Having equal rights, an own bank account or land as well as the liberty to spend the money they work for on the fields and in the households is still a challenge for many women in rural Africa. This is why CmiA invests in women empowerment activities. Together with cotton companies and partners CmiA sets up women’s clubs, gives financial support for women empowerment measures and initiates positions for gender officers within CmiA certified cotton companies. Gender Officers help to kick-start income-generating activities for women clubs and support them implementing their projects. Women clubs are founded as a result of joint cotton farming and give women the opportunity to organize themselves, set up own projects, earn an additional income and become role models for other women.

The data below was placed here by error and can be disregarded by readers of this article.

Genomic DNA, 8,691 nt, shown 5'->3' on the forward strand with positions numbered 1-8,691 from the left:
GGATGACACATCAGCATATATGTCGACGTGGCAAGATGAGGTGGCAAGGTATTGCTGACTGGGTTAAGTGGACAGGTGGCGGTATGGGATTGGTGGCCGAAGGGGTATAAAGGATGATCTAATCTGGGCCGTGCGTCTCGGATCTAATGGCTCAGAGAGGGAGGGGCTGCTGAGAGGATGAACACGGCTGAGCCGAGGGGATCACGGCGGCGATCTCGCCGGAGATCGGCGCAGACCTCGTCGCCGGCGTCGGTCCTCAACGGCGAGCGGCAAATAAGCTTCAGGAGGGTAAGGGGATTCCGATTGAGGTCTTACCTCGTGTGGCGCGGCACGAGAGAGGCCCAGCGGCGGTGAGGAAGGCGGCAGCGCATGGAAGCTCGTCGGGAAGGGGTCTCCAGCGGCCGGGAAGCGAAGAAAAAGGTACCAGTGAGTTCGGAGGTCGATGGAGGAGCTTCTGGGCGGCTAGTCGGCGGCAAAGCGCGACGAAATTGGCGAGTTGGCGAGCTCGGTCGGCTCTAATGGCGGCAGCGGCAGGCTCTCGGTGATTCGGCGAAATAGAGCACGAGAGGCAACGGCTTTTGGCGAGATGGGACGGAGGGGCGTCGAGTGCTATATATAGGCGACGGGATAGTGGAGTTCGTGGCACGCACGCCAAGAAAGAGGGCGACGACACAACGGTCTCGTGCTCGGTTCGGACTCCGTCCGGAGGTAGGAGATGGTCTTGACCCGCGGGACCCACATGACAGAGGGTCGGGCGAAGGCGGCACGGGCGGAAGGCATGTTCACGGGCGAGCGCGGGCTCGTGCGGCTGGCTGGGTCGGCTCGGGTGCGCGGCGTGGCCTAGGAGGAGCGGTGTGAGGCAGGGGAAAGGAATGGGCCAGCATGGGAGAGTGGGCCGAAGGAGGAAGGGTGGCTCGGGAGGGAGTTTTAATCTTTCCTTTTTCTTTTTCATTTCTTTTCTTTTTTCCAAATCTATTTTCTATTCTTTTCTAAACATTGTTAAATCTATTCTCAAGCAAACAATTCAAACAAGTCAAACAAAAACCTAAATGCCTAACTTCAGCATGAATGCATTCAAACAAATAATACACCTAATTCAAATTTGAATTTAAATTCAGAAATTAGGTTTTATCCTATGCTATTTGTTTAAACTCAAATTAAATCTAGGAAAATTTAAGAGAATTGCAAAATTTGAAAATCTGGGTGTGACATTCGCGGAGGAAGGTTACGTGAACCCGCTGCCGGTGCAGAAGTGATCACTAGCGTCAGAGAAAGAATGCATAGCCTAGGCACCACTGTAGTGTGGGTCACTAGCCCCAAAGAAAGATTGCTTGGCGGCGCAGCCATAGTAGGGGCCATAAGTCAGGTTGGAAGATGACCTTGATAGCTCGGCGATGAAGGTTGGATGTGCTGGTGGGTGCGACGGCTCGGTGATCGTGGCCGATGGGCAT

Just recently, our colleague Nina Schöttle, Junior Project Manager responsible for Monitoring and Evaluation at the Aid by Trade Foundation, travelled to Zambia to attend Focus Group Discussions with women clubs and a Gender Officer Workshop. The aim was to monitor and evaluate the impact of CmiA's women empowerment measures. The focus group discussions were conducted with three different women’s clubs – the Tuyandane women‘s club in Nampundwe region and the Shakunkuma women‘s club in Nampundwe region who have both set up goat rearing as well as the Choolwe women‘s club in Sinazongwe region who created a tailoring project. All clubs have a constitution and designated roles, such as a chair lady, a secretary, a treasurer, trustees and executive members. They have regular meetings, usually once per week.